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13-08-11 11:49 PM

Now not the time to cut defense
Now not the time to ce
ut defens
By REP. DUNCAN HUNTER | 8/5/11 12:31 AM EDT
With so much funding for the Defense Department now on the chopping block particularly the potential for $600 billion in cuts under the debt limit agreement Americas ability s to defend itself and confront emerging threats is at serious risk.

These cuts come when each service is already facing heavy operational requirements, with three wars and significant readiness gaps.

The signs of nearly a decade of combat and aging inventory are evident in each branch. Today, for example, barely half the Air Force fighter aircraft units are fully mission-capable, and that branch is likely to face an 800-jet shortfall in the next few years.

In fact, an F-15 fighter jet recently broke in half because of fatigue crack. Fuselage cracks also routinely plague the aging inventory of A-10 aircraft.

For the Marine Corps, its amphibious vehicles are more than 35 years old and can no longer fulfill their expeditionary mission. The Navy is well below the minimum number of ships required to sustain its readiness capabilities.

Each of these examples underscores why now is not the time to cut defense spending. We are a nation at war fighting on multiple fronts. Significant reset burdens are not going away, and new threats continue to emerge. Its crucial that our military stay ready which is near impossible with an anemic defense budget.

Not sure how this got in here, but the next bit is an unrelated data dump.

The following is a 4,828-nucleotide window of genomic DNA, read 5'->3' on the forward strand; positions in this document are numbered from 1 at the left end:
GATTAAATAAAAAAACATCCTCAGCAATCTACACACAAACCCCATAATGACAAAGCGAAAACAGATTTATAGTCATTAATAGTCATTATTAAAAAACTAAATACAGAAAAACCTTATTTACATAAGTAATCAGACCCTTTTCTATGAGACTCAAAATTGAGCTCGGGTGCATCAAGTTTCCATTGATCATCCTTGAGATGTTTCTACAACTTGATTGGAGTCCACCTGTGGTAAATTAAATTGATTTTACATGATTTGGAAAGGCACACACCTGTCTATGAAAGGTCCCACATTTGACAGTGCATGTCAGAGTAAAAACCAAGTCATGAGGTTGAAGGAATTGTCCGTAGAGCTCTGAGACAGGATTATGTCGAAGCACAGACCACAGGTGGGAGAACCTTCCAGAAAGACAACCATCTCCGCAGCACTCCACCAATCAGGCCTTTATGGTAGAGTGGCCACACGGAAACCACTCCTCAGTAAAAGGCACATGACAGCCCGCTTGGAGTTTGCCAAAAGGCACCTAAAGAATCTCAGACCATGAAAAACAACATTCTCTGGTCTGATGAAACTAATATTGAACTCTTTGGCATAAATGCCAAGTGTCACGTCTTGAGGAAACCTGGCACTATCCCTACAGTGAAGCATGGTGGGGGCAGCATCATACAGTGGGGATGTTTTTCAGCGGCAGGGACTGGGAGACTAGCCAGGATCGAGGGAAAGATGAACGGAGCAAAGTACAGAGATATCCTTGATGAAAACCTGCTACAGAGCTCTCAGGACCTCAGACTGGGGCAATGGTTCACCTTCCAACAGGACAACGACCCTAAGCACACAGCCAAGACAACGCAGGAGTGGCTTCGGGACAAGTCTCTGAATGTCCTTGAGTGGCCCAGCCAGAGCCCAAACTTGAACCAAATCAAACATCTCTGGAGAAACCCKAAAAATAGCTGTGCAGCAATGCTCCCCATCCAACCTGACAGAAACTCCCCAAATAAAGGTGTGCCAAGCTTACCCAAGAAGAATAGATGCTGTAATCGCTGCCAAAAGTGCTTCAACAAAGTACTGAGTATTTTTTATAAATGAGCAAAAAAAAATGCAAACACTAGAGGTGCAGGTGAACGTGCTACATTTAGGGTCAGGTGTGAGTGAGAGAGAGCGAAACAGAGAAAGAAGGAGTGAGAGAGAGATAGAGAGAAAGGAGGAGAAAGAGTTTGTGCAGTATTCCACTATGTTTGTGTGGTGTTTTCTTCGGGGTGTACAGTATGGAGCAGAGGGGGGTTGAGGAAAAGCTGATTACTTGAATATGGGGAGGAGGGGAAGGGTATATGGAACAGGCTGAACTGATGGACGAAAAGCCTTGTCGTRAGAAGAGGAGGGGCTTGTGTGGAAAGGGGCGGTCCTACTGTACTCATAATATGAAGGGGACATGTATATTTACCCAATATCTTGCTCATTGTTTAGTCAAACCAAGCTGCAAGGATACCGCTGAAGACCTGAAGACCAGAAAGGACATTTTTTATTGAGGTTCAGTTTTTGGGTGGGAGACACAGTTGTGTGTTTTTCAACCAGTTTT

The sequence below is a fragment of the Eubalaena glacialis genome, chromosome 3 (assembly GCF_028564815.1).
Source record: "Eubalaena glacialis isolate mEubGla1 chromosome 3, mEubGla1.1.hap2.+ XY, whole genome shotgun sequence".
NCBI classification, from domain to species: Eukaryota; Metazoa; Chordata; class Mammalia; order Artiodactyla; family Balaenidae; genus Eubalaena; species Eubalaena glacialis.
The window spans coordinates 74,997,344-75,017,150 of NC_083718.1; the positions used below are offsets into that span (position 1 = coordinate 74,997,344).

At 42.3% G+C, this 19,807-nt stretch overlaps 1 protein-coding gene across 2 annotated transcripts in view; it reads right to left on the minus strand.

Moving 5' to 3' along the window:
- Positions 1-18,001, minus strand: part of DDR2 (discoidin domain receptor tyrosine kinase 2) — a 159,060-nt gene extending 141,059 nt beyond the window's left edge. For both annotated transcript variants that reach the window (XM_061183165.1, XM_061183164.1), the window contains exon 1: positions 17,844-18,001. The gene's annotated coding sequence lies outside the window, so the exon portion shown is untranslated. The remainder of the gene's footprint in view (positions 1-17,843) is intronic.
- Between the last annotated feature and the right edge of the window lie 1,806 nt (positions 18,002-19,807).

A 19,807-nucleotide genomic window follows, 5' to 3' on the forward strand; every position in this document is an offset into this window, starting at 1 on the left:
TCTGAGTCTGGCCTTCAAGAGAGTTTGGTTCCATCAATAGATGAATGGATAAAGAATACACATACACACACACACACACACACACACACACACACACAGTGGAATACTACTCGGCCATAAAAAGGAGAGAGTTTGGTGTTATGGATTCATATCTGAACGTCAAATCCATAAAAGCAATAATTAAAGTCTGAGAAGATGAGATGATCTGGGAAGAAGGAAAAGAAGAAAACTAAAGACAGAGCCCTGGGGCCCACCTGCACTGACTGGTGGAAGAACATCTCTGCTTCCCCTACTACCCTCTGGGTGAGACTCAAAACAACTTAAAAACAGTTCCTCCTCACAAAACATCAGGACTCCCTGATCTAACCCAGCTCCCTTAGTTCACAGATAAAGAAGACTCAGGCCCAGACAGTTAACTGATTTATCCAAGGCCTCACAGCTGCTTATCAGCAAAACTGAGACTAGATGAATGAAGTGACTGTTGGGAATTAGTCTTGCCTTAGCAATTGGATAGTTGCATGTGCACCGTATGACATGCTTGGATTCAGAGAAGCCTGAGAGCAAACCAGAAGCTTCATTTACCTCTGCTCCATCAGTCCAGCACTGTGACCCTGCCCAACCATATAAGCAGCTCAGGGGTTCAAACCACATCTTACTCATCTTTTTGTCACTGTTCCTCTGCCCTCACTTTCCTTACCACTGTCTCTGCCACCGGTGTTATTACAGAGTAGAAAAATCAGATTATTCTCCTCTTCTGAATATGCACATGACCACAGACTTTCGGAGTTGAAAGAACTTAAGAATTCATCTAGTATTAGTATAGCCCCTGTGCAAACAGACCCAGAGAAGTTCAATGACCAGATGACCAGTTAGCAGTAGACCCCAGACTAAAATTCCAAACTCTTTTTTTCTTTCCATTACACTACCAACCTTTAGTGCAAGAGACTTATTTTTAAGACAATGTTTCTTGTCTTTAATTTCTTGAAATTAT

In 2009, then-Defense Secretary Robert Gates warned against the historical precedent of major defense cuts at the conclusion of the nations wars. Even so, two years later, at the insistence of the Obama administration, Gates engineered $180 billion in cuts sold as efficiencies. Now, attention is being given to even larger cuts, thanks to the debt limit compromise.

Defense spending is not the reason for our more than $14 trillion in national debt. Nor should it be identified as a primary revenue source to relieve the nations fiscal troubles. There is indeed room for efficiency but cutting for the sake of cutting is a dangerous proposition.

We cannot repeat the mistakes of the 1970s and 90s, and legislate across-the-board cuts that hollow out the force. The latest cuts, made during the 90s, included slashing a third of the Armys end strength, which left us ill-prepared to deal with the unforeseen attacks of 9/11.

Still, the Obama administration and some in Congress are calling for indiscriminate cuts proposing everything from eliminating the MV-22 (currently used successfully by the Marine Corps and Special Operation Forces in Afghanistan) to cancelling the F-35 program. The F-35 loss is of most concern, given its role as the militarys next generation fighter. It was to replace many of our aging aircraft and fill in the gap on fighter jets that the Air Force, Navy and Marine Corps will soon face


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